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ABSTRACT: The aim of this study was to characterize the time course and neuronal mechanism of remote ischemic preconditioning (RIPC) of the vasculature in humans. Non-lethal ischemia of internal organs induces local (ischemic preconditioning) and systemic (RIPC) resistance to lethal ischemia-reperfusion (IR) injury. Experimental RIPC has two temporal components, is neuronally mediated, is induced by limb ischemia, and reduces infarct size. In humans, RIPC prevents IR-induced vascular injury. Determining the time course and mechanism is a prelude to clinical outcome studies of RIPC. Endothelial IR injury was induced by arm ischemia (20 min) and reperfusion, and measured by flow-mediated dilation. To establish if there are early and late phases, RIPC (three 5-min cycles of ischemia of the contralateral arm) was applied immediately, 4, 24, and 48 h before IR. To determine neuronal involvement, trimetaphan (autonomic ganglion blocker; 1 to 6 mg/min intravenous) was infused during the application of the RIPC stimulus. Flow-mediated dilation was reduced by IR (8.7 +/- 1.1% before IR, 4.9 +/- 1.2% after IR; p < 0.001), but not when preceded by RIPC (8.0 +/- 0.8% after IR; p = NS); RIPC did not protect after 4 h (4.9 +/- 1.1% after IR; p < 0.001), but protected at 24 (8.7 +/- 1.1% after IR; p = NS) and 48 h (8.8 +/- 1.4% after IR; p = NS). Trimetaphan attenuated early (8.3 +/- 1.1% before IR, 4.2 +/- 0.9% after IR; p < 0.05) and delayed (7.3 +/- 1.0% before IR, 2.3 +/- 0.6% after IR, p < 0.001) RIPC. Remote ischemic preconditioning in humans has two phases of protection against endothelial IR injury; an early (short) and late (prolonged) phase, both of which are neuronally mediated. The potential for late phase RIPC to provide prolonged protection during clinical IR syndromes merits investigation.Journal of the American College of Cardiology 09/2005; 46(3):450-6. · 14.09 Impact Factor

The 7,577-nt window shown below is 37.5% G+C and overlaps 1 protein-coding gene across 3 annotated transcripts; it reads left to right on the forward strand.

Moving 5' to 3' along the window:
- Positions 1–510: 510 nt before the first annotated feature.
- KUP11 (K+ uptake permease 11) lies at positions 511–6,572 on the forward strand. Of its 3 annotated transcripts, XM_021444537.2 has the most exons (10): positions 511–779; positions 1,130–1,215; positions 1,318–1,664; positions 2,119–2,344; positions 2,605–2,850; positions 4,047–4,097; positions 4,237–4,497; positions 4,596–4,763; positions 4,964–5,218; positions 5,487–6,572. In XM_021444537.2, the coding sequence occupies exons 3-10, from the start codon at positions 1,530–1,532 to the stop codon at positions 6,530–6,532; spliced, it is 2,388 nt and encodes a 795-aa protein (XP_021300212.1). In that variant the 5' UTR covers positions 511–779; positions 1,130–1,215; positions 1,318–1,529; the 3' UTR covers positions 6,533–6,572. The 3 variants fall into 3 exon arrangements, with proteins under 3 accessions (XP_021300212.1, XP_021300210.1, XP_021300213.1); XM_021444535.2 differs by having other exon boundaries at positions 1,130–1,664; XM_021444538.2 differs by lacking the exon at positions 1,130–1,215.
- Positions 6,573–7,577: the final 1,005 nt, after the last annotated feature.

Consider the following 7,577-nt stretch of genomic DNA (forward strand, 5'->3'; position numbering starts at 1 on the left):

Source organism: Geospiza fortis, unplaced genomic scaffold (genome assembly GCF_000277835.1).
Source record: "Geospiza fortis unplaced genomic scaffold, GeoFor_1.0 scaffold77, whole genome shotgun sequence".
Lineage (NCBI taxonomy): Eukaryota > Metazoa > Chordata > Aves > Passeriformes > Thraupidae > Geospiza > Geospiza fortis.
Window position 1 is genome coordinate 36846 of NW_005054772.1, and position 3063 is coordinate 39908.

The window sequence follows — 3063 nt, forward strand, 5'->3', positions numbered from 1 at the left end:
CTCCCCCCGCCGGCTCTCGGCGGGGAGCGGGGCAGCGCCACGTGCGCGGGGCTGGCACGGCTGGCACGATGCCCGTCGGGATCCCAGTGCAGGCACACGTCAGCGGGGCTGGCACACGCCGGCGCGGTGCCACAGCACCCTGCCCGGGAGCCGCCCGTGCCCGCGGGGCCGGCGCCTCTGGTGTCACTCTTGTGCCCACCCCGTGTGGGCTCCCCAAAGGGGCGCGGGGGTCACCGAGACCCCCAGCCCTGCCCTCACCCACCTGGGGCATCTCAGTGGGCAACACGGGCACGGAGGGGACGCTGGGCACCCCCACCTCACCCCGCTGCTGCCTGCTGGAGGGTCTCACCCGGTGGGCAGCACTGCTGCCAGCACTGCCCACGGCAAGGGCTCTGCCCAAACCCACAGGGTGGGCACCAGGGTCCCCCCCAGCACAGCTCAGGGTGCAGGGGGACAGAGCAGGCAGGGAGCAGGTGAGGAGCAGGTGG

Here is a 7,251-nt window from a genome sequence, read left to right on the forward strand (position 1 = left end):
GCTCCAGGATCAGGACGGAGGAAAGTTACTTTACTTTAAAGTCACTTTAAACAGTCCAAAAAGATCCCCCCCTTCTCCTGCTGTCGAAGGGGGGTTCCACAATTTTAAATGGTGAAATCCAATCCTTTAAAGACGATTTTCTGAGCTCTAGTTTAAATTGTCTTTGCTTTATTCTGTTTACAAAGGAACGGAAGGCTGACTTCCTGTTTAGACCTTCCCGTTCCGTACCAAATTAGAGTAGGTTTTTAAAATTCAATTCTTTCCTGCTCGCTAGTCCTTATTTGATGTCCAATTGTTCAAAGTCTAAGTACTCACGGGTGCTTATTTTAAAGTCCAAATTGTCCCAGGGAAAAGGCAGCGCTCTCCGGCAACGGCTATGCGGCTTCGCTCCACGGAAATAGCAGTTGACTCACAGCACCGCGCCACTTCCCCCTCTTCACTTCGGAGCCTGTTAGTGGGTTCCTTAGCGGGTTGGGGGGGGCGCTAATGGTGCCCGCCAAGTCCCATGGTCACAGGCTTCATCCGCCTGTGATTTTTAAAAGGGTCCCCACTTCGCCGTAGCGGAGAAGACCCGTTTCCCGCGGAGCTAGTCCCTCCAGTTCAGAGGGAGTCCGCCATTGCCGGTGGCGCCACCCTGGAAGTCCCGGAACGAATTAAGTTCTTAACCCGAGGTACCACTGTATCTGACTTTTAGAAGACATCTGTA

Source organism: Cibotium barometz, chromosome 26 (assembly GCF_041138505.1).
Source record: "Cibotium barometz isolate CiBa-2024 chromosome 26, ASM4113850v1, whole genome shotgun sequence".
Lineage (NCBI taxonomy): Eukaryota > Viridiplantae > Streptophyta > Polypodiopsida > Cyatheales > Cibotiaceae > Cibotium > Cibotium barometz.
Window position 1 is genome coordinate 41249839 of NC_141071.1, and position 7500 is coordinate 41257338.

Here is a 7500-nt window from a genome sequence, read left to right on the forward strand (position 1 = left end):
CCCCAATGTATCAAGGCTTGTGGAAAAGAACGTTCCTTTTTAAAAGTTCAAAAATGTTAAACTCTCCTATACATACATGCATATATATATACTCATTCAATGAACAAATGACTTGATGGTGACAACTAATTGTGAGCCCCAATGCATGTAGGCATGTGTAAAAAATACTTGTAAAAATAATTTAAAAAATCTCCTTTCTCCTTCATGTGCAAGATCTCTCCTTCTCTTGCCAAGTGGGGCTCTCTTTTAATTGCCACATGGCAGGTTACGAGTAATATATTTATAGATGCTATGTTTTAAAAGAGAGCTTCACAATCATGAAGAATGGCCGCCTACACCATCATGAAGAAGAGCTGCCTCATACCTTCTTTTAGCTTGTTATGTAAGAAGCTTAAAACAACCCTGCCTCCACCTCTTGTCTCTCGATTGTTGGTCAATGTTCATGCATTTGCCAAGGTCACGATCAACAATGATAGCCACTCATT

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ABSTRACT: Erythropoietin (EPO) possesses generalized neuroprotective and neurotrophic actions. We tested the efficacy of recombinant human EPO (rhEPO) in preventing and reversing nerve dysfunction in streptozotocin (STZ)-induced diabetes in rats. Two days after STZ [60 mg/kg of body weight (b.w.), i.p.], diabetic animals were administered rhEPO (40 microg/kg of b.w.) three times weekly for 5 weeks either immediately (preventive) before or after a 5-week delay (therapeutic) after induction of hyperglycemia or at a lower dose (8 microg/kg of b.w. once per week) for 8 weeks (prolonged). Tail-nerve conduction velocities (NCV) was assessed at 5 and 11 weeks for the preventive and therapeutic schedule, respectively. Compared to nondiabetic rats, NCV was 20% lower after 5 weeks in the STZ group, and this decrease was attenuated 50% by rhEPO. Furthermore, the reduction of Na(+),K(+)-ATPase activity of diabetic nerves (by 55%) was limited to 24% in the rhEPO-treated group. In the therapeutic schedule, NCV was reduced by 50% after 11 weeks but by only 23% in the rhEPO-treated group. rhEPO treatment attenuated the decrease in compound muscle action potential in diabetic rats. In addition, rhEPO treatment was associated with a preservation of footpad cutaneous innervation, as assessed by protein gene product 9.5 immunostaining. Diabetic rats developed alterations in mechanical and thermal nociception, which were partially reversed by rhEPO given either in a preventative or therapeutic manner. These observations suggest that administration of rhEPO or its analogues may be useful in the treatment of diabetic neuropathy.Proceedings of the National Academy of Sciences 02/2004; 101(3):823-8. · 9.74 Impact Factor